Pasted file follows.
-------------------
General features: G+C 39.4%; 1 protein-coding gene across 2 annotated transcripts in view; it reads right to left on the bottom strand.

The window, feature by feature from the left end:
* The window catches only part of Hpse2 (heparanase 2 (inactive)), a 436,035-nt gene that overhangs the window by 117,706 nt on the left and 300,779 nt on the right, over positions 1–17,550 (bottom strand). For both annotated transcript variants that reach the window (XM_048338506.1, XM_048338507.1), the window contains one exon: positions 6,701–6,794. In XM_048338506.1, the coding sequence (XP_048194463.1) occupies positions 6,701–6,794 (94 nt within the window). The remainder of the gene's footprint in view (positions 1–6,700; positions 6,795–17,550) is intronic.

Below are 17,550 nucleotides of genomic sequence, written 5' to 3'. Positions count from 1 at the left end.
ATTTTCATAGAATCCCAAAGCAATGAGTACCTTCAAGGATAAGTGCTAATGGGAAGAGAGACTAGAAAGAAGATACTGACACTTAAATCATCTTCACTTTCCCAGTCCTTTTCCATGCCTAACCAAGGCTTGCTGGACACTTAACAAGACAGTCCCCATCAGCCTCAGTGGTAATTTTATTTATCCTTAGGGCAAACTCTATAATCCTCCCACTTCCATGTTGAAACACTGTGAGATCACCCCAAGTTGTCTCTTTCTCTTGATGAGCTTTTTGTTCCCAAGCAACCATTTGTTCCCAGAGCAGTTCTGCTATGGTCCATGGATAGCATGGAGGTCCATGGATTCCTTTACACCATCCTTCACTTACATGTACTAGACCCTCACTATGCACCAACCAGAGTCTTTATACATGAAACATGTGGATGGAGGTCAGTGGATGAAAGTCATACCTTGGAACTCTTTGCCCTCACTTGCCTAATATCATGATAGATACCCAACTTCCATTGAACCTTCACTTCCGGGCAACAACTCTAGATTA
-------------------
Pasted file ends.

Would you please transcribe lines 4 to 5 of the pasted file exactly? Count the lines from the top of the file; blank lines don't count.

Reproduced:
Below are 17,550 nucleotides of genomic sequence, written 5' to 3'. Positions count from 1 at the left end.
ATTTTCATAGAATCCCAAAGCAATGAGTACCTTCAAGGATAAGTGCTAATGGGAAGAGAGACTAGAAAGAAGATACTGACACTTAAATCATCTTCACTTTCCCAGTCCTTTTCCATGCCTAACCAAGGCTTGCTGGACACTTAACAAGACAGTCCCCATCAGCCTCAGTGGTAATTTTATTTATCCTTAGGGCAAACTCTATAATCCTCCCACTTCCATGTTGAAACACTGTGAGATCACCCCAAGTTGTCTCTTTCTCTTGATGAGCTTTTTGTTCCCAAGCAACCATTTGTTCCCAGAGCAGTTCTGCTATGGTCCATGGATAGCATGGAGGTCCATGGATTCCTTTACACCATCCTTCACTTACATGTACTAGACCCTCACTATGCACCAACCAGAGTCTTTATACATGAAACATGTGGATGGAGGTCAGTGGATGAAAGTCATACCTTGGAACTCTTTGCCCTCACTTGCCTAATATCATGATAGATACCCAACTTCCATTGAACCTTCACTTCCGGGCAACAACTCTAGATTA